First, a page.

By Mariel Selbovitz
Commemorating the same date in 1882, when Dr. Robert Koch discovered the mycobacterium that produces tuberculosis, the World Health Organization warned on Monday, World Tuberculosis (TB) Day, that drug-resistant tuberculosis is a growing problem worldwide.
New TB Threats…
Multi-drug resistant (MDR) and extensively drug resistant (XDR) TB are major health threats on the rise in several countries, including the United States. MDR-TB occurs when a person’s TB is resistant to at least two first-line therapies. XDR-TB is diagnosed when there is resistance to first-line therapies and at least one of three injectable second-line therapy drugs.
According to the World Health Organization (WHO), without expanded treatment, global gains in fighting the disease “can be easily lost,” because the bacteria that causes the disease has quickly developed resistance to many of the dozen-or-so drugs used to treat it.
In South Africa, there have been reports of totally drug-resistant tuberculosis. Worldwide, the tuberculosis kills about 1.4 million people annually, more than any infectious disease besides HIV.
A Spreading, Often Fatal Threat…
MDR- and XDR-TB can occur in people who are being treated for TB where the medications have been misused or mismanaged. These drug resistant strains of TB can also be spread from person to person in the same ways that non-resistant TB is spread. MDR- and XDR-TB, particularly XDR-TB, are often fatal. Like other forms of TB, XDR-TB is spread through the air. When a person with infectious TB coughs, sneezes, talks or spits, TB germs, known as bacilli, are propelled into the air. Inhaling even a small number of bacilli leads to an infection.
The true scale of XDR-TB is not known as many countries lack the necessary infrastructure and capacity to accurately diagnose it. It is, however, estimated that there are around 40,000 cases per year globally. As of June 2008, 49 countries confirmed XDR-TB cases. By 2010, that number rose to 58. Margaret Chan, Director General of WHO, has stated, "We are treading water at a time when we desperately need to scale up our response to MDR-TB."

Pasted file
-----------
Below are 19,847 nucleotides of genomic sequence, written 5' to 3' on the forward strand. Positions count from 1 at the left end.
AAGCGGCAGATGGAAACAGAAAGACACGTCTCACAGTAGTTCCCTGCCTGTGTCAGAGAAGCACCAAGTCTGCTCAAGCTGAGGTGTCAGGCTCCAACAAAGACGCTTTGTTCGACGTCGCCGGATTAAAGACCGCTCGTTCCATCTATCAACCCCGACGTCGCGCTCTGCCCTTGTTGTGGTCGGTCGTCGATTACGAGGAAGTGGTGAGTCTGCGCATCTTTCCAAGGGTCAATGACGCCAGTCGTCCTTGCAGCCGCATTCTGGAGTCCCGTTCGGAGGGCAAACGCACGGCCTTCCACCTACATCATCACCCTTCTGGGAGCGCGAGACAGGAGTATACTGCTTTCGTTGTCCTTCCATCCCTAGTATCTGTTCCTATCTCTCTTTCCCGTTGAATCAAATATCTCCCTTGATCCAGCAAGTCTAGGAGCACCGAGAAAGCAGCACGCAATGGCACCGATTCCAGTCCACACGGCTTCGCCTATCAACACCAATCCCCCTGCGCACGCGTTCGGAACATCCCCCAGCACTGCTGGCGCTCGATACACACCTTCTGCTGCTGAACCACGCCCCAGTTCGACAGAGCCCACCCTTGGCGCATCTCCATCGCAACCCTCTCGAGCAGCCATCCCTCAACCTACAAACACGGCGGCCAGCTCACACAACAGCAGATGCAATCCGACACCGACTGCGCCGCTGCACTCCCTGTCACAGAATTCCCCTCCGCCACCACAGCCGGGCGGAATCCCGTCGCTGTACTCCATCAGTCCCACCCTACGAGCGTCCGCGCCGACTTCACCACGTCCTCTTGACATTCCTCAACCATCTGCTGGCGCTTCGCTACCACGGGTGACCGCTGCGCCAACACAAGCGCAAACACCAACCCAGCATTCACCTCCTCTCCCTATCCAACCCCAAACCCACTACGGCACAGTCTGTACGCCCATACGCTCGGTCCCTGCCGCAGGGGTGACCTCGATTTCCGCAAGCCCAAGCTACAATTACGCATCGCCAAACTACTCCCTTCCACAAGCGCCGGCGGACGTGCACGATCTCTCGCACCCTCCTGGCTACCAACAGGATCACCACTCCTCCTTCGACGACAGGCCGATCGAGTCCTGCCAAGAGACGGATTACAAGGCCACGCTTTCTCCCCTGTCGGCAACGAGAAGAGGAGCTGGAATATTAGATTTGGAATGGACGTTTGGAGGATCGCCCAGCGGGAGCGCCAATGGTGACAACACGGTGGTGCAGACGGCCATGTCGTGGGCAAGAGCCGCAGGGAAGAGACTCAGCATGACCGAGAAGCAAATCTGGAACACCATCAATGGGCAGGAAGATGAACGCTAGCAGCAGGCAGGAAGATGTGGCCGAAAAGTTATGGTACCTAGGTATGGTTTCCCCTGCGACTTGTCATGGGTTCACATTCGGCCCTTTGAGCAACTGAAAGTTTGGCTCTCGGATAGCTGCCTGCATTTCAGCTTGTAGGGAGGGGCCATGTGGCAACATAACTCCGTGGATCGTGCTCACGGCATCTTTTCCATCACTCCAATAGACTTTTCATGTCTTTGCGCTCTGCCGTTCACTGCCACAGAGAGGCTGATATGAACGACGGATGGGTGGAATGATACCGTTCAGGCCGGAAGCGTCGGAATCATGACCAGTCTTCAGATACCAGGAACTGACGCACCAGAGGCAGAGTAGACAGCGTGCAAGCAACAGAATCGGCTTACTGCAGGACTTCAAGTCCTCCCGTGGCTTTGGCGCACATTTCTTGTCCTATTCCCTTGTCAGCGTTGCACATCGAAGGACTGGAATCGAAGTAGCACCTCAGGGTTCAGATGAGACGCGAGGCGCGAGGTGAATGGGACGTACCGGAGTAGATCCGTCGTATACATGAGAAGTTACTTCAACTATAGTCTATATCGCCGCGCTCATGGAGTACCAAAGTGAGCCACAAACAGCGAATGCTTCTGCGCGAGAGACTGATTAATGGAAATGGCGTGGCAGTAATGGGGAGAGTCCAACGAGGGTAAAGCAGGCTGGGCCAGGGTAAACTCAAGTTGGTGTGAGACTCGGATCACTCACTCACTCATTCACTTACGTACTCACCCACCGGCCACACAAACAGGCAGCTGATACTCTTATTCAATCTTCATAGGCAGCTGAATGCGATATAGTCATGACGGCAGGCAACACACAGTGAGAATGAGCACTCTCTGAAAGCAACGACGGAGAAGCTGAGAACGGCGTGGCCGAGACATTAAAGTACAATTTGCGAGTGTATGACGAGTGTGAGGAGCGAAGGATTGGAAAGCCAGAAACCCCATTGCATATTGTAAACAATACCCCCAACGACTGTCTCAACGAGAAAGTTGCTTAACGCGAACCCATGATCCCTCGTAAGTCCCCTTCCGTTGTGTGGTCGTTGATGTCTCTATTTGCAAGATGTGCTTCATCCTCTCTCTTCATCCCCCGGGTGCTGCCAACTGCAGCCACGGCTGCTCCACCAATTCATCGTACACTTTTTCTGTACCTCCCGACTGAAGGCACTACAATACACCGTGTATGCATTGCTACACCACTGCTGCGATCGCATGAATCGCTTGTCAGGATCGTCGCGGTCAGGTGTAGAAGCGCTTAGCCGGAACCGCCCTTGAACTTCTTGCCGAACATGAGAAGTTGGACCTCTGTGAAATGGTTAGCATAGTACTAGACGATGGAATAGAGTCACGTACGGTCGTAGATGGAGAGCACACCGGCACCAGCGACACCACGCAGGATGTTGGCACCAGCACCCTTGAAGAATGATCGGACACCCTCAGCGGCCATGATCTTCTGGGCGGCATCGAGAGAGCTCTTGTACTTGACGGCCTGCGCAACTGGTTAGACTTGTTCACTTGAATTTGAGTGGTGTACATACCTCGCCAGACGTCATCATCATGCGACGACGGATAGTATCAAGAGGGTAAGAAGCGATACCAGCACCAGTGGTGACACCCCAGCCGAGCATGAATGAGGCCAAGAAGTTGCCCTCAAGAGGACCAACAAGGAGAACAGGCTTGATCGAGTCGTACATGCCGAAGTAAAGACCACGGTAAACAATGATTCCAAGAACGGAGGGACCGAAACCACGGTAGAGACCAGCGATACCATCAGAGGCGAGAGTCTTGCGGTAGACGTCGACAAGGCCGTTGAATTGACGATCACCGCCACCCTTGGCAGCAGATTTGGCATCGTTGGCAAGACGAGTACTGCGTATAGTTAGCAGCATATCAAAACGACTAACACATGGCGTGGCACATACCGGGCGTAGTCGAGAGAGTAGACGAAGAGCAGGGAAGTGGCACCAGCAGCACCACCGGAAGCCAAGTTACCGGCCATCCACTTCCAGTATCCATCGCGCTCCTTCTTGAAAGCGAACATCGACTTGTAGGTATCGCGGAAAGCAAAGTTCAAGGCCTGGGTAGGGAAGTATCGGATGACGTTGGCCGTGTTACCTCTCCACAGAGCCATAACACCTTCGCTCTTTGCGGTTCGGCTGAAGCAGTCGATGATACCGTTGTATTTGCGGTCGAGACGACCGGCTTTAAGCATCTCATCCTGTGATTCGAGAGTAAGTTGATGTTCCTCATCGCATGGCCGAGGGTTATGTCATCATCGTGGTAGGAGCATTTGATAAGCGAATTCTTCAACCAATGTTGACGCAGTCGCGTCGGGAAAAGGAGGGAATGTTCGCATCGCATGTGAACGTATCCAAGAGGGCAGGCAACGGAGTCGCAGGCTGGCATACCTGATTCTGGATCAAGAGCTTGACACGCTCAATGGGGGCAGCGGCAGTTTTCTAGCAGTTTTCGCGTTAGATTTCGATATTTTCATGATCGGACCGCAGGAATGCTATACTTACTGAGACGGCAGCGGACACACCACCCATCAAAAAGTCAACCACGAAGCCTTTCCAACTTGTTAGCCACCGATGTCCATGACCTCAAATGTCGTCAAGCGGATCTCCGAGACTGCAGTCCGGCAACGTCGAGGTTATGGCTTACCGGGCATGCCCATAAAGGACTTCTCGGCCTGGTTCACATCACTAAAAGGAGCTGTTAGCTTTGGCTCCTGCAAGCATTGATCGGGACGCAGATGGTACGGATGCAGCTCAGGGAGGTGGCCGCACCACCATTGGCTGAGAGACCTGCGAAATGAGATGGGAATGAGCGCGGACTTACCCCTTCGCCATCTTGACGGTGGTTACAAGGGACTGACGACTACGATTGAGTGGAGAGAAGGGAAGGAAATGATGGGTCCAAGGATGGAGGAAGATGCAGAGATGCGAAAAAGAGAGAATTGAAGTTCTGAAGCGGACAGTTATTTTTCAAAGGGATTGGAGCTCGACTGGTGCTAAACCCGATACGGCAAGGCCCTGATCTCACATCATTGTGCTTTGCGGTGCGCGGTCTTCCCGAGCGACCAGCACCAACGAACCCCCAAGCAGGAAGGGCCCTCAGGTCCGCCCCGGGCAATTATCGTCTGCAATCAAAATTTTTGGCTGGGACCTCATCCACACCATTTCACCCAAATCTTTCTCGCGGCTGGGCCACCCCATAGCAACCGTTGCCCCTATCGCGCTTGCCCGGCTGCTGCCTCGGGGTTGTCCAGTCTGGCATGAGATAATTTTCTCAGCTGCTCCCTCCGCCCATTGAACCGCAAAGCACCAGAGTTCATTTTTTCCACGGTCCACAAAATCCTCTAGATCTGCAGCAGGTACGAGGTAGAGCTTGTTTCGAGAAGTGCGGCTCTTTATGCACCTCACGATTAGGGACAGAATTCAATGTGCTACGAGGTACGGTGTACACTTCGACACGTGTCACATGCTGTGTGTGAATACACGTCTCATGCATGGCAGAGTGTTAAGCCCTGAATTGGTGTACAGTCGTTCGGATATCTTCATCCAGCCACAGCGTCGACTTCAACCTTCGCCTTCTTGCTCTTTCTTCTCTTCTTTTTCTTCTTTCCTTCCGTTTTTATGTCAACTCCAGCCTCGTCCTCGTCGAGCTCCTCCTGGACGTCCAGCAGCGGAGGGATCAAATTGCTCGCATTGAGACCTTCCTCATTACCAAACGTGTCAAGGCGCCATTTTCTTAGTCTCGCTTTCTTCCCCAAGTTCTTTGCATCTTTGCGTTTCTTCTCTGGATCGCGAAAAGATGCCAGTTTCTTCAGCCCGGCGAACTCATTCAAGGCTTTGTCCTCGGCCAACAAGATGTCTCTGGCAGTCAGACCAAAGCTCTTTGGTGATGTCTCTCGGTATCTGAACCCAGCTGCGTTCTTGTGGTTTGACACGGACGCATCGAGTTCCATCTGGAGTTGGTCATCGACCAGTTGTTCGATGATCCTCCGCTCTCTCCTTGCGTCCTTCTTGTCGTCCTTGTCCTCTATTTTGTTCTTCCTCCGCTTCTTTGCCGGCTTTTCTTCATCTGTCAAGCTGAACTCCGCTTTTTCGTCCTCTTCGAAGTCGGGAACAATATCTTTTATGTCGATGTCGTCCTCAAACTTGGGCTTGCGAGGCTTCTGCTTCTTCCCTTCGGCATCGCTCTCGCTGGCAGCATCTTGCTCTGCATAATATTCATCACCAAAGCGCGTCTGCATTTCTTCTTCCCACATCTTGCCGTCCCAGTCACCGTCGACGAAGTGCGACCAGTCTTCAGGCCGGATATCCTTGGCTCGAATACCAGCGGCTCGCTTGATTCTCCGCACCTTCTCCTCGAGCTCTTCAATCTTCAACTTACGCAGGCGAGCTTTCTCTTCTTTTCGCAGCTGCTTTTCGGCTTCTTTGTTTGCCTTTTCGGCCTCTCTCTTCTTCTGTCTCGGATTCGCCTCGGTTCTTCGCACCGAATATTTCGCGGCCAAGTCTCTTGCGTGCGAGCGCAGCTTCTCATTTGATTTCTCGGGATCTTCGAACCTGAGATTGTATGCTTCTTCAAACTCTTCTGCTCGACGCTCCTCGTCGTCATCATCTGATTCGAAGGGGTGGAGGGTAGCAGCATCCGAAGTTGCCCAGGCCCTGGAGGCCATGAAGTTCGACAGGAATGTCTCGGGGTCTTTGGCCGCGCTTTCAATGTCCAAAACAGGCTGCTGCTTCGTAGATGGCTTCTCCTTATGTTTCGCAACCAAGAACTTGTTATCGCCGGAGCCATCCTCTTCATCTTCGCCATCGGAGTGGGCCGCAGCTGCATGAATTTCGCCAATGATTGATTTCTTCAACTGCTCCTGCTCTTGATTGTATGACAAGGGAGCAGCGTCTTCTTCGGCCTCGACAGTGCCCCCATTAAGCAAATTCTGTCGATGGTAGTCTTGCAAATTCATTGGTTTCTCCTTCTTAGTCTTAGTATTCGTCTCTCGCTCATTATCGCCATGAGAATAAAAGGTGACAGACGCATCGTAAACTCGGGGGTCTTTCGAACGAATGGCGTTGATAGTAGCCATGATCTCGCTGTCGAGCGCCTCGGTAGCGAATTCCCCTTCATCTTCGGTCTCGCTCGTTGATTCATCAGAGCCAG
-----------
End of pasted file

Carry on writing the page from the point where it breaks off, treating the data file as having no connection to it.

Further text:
New Drugs and Funding Sources Are Critical…
Doctors also said that XDR-TB raises concerns of a future TB epidemic with restricted treatment options, jeopardizing the major gains made in TB control and progress on reducing TB deaths among people living with HIV/AIDS. It is vital that TB control is managed properly and new tools are developed to prevent, treat and diagnose the disease, they said. More medications for XDR-TB must be developed to provide options for people with this devastating illness. In January of this year, a drug for resistant tuberculosis, Sirturo (bedaquiline), was approved by the FDA.
The majority of funding to fight TB comes from the Global Fund. It is vital that efforts to raise money for WHO this year are successful, because of the rising threat of MDR- and XDR-TB. The Global Fund and the WHO have found a gap of $1.6 billion in yearly international support to combat TB in 118 low and middle-income nations, in addition to the $3.2 billion that could be provided by those countries themselves. Dr Mark Dybul, Executive Director of the Global Fund to Fight AIDS, TB and Malaria concluded, "It is critical that we raise the funding that is urgently needed to control this disease. If we don't act now, our costs could skyrocket. It is invest now or pay forever."
The following are links to some resources to learn more about drug-resistant TB: